1. It will still use the MESI (Modified Exclusive Shared Invalid) cache coherency protocol, which has a greater latency penalty than the MOESI (Modified Owner Exclusive Shared Invalid) protocol that AMD uses.

2. Cache coherency between the modules will need to go through the FSB, and considering all of the other data is going through the FSB as well, this is going to have to be a much faster and wider FSB (or even 2 FSBs) than Intel has announced on any of their current models.

3. Based on current Conroe specs, a quad core desktop will have to have:
a. 8 to 16 MB of cache (which would make it about the size and cost of Alaska), or
b. Less cache/core, which will hit performance fairly hard, or
c. Move to an L3 cache model, which is a completely new design...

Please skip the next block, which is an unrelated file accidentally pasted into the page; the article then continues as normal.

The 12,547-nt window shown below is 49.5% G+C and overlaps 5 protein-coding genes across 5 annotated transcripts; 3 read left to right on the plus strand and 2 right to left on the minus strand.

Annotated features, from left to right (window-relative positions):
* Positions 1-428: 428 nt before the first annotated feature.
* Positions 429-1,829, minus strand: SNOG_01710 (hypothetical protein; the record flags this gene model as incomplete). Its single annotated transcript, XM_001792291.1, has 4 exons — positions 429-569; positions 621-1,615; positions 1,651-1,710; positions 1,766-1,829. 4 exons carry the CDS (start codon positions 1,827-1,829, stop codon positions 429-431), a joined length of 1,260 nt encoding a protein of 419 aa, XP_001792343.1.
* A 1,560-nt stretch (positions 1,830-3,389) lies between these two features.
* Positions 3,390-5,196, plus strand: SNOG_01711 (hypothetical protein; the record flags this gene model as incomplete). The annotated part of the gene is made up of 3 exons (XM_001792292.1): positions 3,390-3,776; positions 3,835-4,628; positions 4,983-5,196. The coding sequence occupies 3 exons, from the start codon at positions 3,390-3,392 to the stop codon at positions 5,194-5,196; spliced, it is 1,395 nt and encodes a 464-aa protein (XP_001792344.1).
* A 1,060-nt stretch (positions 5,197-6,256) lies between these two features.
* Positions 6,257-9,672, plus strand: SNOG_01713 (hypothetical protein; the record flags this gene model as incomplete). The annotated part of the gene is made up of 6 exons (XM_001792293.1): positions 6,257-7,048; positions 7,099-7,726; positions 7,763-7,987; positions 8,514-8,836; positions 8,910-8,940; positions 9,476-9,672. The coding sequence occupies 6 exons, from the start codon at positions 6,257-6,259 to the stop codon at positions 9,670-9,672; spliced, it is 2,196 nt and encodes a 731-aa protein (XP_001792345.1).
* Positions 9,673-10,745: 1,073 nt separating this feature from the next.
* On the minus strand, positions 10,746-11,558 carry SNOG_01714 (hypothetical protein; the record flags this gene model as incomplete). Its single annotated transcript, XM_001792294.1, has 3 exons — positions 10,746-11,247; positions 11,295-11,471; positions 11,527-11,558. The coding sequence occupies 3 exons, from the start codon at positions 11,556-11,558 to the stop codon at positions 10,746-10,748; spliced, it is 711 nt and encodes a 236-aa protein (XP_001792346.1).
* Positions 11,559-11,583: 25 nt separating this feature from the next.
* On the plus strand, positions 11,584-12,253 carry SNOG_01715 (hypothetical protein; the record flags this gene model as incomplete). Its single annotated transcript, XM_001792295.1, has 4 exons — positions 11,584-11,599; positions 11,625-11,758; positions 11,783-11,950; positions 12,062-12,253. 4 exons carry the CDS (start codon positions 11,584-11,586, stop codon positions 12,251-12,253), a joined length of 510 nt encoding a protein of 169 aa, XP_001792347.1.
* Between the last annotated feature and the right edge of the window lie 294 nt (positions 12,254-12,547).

RE: Is Super Glue included ?
By Viditor on 3/9/2006 6:32:59 PM , Rating: 2
I need to read more...I guess the answer is "3a". 16MB of cache is absolutely massive! This means that ~75% of the die will be nothing but L2!


RE: Is Super Glue included ?
By ChronoReverse on 3/9/2006 6:57:38 PM , Rating: 2
Indeed. While I'm not exactly a big fan of that, if it works AND Intel prices it reasonable, I can live it. Obviously it won't be at first, but it's not like I need quad-cores right either (our servers are small enough that dual processors are quite enough thank you).


RE: Is Super Glue included ?
By Viditor on 3/10/2006 11:45:34 AM , Rating: 2
quote:
if it works AND Intel prices it reasonable, I can live it

Price is a good point...
I don't know if you remember, but AMD signed a license with ISI at the end of last year for SOI cache made using Z-Ram.
Z-Ram gets 5 times the density of normal cache (and only works with SOI). In addition, it utilizes far less power than normal cache memory...
Imagine a quad core Opteron that has only a 50% increase in footprint vs dual core at the same node, but has double the cache and double the cores...and uses the same power.